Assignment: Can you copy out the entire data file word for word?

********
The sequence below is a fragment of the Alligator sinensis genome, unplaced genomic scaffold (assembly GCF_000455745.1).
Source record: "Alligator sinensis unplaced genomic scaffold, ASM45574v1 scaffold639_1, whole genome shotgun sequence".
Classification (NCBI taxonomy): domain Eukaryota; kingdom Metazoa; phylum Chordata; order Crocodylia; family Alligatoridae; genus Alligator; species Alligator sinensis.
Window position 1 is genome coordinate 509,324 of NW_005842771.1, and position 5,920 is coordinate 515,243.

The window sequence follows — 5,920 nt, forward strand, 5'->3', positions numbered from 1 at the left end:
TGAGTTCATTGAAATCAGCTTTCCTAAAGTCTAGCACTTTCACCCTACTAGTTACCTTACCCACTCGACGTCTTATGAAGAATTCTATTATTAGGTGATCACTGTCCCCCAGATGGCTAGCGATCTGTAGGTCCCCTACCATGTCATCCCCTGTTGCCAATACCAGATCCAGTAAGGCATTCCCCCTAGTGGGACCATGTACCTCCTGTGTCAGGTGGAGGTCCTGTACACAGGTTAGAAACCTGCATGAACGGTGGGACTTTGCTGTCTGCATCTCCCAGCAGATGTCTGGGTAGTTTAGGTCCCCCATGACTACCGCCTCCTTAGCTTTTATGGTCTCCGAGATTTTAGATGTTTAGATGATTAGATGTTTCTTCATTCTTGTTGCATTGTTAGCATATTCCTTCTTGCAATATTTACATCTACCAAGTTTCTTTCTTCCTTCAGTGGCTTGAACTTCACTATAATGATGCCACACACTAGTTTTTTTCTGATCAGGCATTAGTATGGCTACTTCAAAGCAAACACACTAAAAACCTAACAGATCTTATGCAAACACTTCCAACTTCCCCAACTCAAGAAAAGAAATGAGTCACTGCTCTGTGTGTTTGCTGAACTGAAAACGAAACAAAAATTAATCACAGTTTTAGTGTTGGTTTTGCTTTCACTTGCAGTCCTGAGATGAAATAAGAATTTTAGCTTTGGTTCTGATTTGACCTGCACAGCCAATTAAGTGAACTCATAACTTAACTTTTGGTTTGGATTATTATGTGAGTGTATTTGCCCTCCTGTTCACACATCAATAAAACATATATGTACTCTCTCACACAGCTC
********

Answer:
The sequence below is a fragment of the Alligator sinensis genome, unplaced genomic scaffold (assembly GCF_000455745.1).
Source record: "Alligator sinensis unplaced genomic scaffold, ASM45574v1 scaffold639_1, whole genome shotgun sequence".
Classification (NCBI taxonomy): domain Eukaryota; kingdom Metazoa; phylum Chordata; order Crocodylia; family Alligatoridae; genus Alligator; species Alligator sinensis.
Window position 1 is genome coordinate 509,324 of NW_005842771.1, and position 5,920 is coordinate 515,243.

The window sequence follows — 5,920 nt, forward strand, 5'->3', positions numbered from 1 at the left end:
TGAGTTCATTGAAATCAGCTTTCCTAAAGTCTAGCACTTTCACCCTACTAGTTACCTTACCCACTCGACGTCTTATGAAGAATTCTATTATTAGGTGATCACTGTCCCCCAGATGGCTAGCGATCTGTAGGTCCCCTACCATGTCATCCCCTGTTGCCAATACCAGATCCAGTAAGGCATTCCCCCTAGTGGGACCATGTACCTCCTGTGTCAGGTGGAGGTCCTGTACACAGGTTAGAAACCTGCATGAACGGTGGGACTTTGCTGTCTGCATCTCCCAGCAGATGTCTGGGTAGTTTAGGTCCCCCATGACTACCGCCTCCTTAGCTTTTATGGTCTCCGAGATTTTAGATGTTTAGATGATTAGATGTTTCTTCATTCTTGTTGCATTGTTAGCATATTCCTTCTTGCAATATTTACATCTACCAAGTTTCTTTCTTCCTTCAGTGGCTTGAACTTCACTATAATGATGCCACACACTAGTTTTTTTCTGATCAGGCATTAGTATGGCTACTTCAAAGCAAACACACTAAAAACCTAACAGATCTTATGCAAACACTTCCAACTTCCCCAACTCAAGAAAAGAAATGAGTCACTGCTCTGTGTGTTTGCTGAACTGAAAACGAAACAAAAATTAATCACAGTTTTAGTGTTGGTTTTGCTTTCACTTGCAGTCCTGAGATGAAATAAGAATTTTAGCTTTGGTTCTGATTTGACCTGCACAGCCAATTAAGTGAACTCATAACTTAACTTTTGGTTTGGATTATTATGTGAGTGTATTTGCCCTCCTGTTCACACATCAATAAAACATATATGTACTCTCTCACACAGCTC